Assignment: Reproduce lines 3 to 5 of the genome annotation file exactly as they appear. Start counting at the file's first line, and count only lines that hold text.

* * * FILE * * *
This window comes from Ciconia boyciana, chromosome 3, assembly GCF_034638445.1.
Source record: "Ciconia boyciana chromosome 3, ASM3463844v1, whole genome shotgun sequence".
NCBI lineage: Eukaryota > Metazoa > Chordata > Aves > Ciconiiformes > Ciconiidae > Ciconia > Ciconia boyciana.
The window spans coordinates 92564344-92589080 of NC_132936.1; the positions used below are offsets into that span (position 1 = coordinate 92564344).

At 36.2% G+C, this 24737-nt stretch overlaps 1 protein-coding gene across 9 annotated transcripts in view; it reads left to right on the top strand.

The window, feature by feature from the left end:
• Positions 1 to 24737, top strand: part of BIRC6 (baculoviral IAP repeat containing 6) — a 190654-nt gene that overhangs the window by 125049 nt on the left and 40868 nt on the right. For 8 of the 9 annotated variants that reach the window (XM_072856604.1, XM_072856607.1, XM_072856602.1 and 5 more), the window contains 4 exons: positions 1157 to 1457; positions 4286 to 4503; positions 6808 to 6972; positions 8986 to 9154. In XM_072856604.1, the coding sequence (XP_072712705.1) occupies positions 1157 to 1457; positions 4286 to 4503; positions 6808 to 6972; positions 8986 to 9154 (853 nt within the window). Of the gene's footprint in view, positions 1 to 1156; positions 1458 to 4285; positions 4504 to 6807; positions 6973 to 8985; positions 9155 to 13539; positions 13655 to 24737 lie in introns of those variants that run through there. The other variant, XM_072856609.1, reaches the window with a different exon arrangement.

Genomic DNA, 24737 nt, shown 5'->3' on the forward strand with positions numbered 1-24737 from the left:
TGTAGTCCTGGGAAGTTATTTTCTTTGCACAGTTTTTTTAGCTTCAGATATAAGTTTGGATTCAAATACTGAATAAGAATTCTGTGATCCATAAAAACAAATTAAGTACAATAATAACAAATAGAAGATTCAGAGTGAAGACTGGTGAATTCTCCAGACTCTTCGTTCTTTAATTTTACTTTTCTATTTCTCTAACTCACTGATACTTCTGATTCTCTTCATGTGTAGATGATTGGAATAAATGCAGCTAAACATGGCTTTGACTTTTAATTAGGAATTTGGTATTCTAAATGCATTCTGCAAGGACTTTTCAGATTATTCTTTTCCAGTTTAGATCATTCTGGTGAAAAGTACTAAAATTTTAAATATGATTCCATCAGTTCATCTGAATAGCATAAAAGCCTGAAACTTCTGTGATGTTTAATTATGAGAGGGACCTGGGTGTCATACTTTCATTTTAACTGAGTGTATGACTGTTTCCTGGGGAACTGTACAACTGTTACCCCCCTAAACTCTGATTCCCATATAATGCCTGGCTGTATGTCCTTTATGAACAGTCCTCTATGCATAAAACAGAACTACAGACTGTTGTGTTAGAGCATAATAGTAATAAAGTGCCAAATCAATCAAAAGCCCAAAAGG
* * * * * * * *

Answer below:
NCBI lineage: Eukaryota > Metazoa > Chordata > Aves > Ciconiiformes > Ciconiidae > Ciconia > Ciconia boyciana.
The window spans coordinates 92564344-92589080 of NC_132936.1; the positions used below are offsets into that span (position 1 = coordinate 92564344).

At 36.2% G+C, this 24737-nt stretch overlaps 1 protein-coding gene across 9 annotated transcripts in view; it reads left to right on the top strand.